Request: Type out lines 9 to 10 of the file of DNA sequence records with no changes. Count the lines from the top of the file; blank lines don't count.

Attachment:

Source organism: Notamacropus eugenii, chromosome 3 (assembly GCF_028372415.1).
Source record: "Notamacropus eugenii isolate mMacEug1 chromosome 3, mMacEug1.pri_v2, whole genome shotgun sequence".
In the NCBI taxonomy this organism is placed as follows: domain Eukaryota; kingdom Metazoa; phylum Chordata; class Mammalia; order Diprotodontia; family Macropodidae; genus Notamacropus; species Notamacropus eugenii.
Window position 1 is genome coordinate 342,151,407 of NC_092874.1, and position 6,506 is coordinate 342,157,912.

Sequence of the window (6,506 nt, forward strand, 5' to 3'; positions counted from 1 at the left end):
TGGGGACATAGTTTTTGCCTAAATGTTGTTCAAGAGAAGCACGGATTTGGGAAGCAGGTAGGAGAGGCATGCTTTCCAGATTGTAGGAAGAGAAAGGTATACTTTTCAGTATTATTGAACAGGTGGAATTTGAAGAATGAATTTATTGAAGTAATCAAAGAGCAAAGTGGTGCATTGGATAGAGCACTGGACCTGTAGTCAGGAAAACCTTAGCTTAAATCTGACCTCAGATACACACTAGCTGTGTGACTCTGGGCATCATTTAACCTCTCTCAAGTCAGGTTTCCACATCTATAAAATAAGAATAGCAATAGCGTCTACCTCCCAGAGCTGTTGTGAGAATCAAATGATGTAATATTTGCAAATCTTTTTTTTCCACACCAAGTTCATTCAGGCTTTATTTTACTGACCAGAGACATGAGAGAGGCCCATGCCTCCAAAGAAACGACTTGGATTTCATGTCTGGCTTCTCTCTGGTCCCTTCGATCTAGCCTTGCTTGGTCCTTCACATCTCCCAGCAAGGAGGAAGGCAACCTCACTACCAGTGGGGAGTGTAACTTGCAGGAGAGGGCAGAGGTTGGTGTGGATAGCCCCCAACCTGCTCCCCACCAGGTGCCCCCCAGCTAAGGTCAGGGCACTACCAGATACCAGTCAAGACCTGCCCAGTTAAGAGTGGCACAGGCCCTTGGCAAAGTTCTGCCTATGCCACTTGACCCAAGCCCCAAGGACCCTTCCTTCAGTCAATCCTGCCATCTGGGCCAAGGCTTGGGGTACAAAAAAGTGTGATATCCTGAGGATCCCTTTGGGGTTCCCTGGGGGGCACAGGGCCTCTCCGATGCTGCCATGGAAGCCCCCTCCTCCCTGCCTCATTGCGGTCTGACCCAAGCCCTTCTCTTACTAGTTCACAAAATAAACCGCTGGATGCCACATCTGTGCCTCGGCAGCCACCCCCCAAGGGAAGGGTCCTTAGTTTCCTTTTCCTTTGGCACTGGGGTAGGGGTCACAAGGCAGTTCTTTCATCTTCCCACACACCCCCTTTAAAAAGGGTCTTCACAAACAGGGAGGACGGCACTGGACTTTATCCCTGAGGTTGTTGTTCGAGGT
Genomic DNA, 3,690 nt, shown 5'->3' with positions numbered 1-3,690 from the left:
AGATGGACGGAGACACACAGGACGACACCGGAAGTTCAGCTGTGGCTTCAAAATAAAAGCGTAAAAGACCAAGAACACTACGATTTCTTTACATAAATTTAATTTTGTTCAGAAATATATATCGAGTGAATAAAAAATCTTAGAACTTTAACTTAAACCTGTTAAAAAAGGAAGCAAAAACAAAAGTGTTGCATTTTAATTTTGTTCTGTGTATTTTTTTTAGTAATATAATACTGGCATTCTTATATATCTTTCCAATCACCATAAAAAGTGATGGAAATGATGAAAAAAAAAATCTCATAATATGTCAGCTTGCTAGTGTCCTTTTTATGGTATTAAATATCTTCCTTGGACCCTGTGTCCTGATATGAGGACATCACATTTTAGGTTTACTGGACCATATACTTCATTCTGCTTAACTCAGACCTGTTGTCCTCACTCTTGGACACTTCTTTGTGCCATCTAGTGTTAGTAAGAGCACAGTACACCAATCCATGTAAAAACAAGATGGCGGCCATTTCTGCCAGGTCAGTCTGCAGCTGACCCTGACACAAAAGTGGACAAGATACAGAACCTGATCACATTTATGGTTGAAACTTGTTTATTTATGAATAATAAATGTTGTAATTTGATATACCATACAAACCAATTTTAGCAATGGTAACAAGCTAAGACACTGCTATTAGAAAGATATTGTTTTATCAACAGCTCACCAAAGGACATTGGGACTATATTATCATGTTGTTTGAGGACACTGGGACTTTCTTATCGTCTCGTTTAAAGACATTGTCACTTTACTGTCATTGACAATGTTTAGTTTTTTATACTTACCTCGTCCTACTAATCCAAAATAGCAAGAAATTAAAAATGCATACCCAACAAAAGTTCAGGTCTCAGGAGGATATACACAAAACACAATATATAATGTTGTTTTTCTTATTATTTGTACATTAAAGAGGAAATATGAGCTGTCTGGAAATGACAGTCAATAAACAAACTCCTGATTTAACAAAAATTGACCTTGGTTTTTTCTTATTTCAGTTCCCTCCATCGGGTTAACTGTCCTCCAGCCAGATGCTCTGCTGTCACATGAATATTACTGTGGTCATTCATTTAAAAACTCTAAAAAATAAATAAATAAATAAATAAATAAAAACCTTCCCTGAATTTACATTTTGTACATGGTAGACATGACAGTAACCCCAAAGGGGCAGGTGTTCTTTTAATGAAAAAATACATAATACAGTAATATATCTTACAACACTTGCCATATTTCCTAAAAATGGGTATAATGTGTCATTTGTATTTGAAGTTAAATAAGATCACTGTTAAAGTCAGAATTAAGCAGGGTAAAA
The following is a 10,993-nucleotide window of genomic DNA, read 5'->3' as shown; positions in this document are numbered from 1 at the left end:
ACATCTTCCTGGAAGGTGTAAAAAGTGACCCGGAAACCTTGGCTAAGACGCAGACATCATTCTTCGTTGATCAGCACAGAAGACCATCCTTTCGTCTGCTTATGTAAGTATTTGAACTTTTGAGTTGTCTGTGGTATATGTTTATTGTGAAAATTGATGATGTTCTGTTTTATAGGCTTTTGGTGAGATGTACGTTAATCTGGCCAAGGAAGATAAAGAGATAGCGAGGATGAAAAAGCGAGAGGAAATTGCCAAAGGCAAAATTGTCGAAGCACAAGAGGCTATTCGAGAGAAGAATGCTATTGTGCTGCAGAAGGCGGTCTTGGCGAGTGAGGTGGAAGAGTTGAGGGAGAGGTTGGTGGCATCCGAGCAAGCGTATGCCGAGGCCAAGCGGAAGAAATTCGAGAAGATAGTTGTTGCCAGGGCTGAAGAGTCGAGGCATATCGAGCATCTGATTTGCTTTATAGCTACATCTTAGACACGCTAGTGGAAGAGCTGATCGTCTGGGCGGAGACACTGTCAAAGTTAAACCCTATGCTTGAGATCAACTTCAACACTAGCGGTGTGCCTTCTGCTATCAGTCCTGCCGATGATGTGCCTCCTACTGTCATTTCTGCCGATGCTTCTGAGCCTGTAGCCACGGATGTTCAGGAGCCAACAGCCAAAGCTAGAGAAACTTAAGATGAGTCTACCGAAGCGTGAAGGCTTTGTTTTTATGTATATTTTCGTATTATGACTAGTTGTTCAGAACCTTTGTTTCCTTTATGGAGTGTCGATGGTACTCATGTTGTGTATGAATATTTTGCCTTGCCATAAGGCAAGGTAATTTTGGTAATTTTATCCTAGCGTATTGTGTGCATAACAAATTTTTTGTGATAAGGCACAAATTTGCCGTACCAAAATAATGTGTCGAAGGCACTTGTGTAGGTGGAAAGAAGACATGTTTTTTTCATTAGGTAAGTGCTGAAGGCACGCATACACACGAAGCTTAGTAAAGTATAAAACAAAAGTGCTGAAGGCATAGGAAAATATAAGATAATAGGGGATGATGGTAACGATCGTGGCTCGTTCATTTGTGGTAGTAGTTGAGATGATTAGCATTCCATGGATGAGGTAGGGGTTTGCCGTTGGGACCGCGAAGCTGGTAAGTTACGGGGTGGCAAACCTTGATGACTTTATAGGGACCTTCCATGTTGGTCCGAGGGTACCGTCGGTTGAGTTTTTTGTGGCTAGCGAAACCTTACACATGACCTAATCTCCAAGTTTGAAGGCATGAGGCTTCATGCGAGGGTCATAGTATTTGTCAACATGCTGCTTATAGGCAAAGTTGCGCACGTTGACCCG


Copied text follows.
The following is a 10,993-nucleotide window of genomic DNA, read 5'->3' as shown; positions in this document are numbered from 1 at the left end:
ACATCTTCCTGGAAGGTGTAAAAAGTGACCCGGAAACCTTGGCTAAGACGCAGACATCATTCTTCGTTGATCAGCACAGAAGACCATCCTTTCGTCTGCTTATGTAAGTATTTGAACTTTTGAGTTGTCTGTGGTATATGTTTATTGTGAAAATTGATGATGTTCTGTTTTATAGGCTTTTGGTGAGATGTACGTTAATCTGGCCAAGGAAGATAAAGAGATAGCGAGGATGAAAAAGCGAGAGGAAATTGCCAAAGGCAAAATTGTCGAAGCACAAGAGGCTATTCGAGAGAAGAATGCTATTGTGCTGCAGAAGGCGGTCTTGGCGAGTGAGGTGGAAGAGTTGAGGGAGAGGTTGGTGGCATCCGAGCAAGCGTATGCCGAGGCCAAGCGGAAGAAATTCGAGAAGATAGTTGTTGCCAGGGCTGAAGAGTCGAGGCATATCGAGCATCTGATTTGCTTTATAGCTACATCTTAGACACGCTAGTGGAAGAGCTGATCGTCTGGGCGGAGACACTGTCAAAGTTAAACCCTATGCTTGAGATCAACTTCAACACTAGCGGTGTGCCTTCTGCTATCAGTCCTGCCGATGATGTGCCTCCTACTGTCATTTCTGCCGATGCTTCTGAGCCTGTAGCCACGGATGTTCAGGAGCCAACAGCCAAAGCTAGAGAAACTTAAGATGAGTCTACCGAAGCGTGAAGGCTTTGTTTTTATGTATATTTTCGTATTATGACTAGTTGTTCAGAACCTTTGTTTCCTTTATGGAGTGTCGATGGTACTCATGTTGTGTATGAATATTTTGCCTTGCCATAAGGCAAGGTAATTTTGGTAATTTTATCCTAGCGTATTGTGTGCATAACAAATTTTTTGTGATAAGGCACAAATTTGCCGTACCAAAATAATGTGTCGAAGGCACTTGTGTAGGTGGAAAGAAGACATGTTTTTTTCATTAGGTAAGTGCTGAAGGCACGCATACACACGAAGCTTAGTAAAGTATAAAACAAAAGTGCTGAAGGCATAGGAAAATATAAGATAATAGGGGATGATGGTAACGATCGTGGCTCGTTCATTTGTGGTAGTAGTTGAGATGATTAGCATTCCATGGATGAGGTAGGGGTTTGCCGTTGGGACCGCGAAGCTGGTAAGTTACGGGGTGGCAAACCTTGATGACTTTATAGGGACCTTCCATGTTGGTCCGAGGGTACCGTCGGTTGAGTTTTTTGTGGCTAGCGAAACCTTACACATGACCTAATCTCCAAGTTTGAAGGCATGAGGCTTCATGCGAGGGTCATAGTATTTGTCAACATGCTGCTTATAGGCAAAGTTGCGCACGTTGACCCG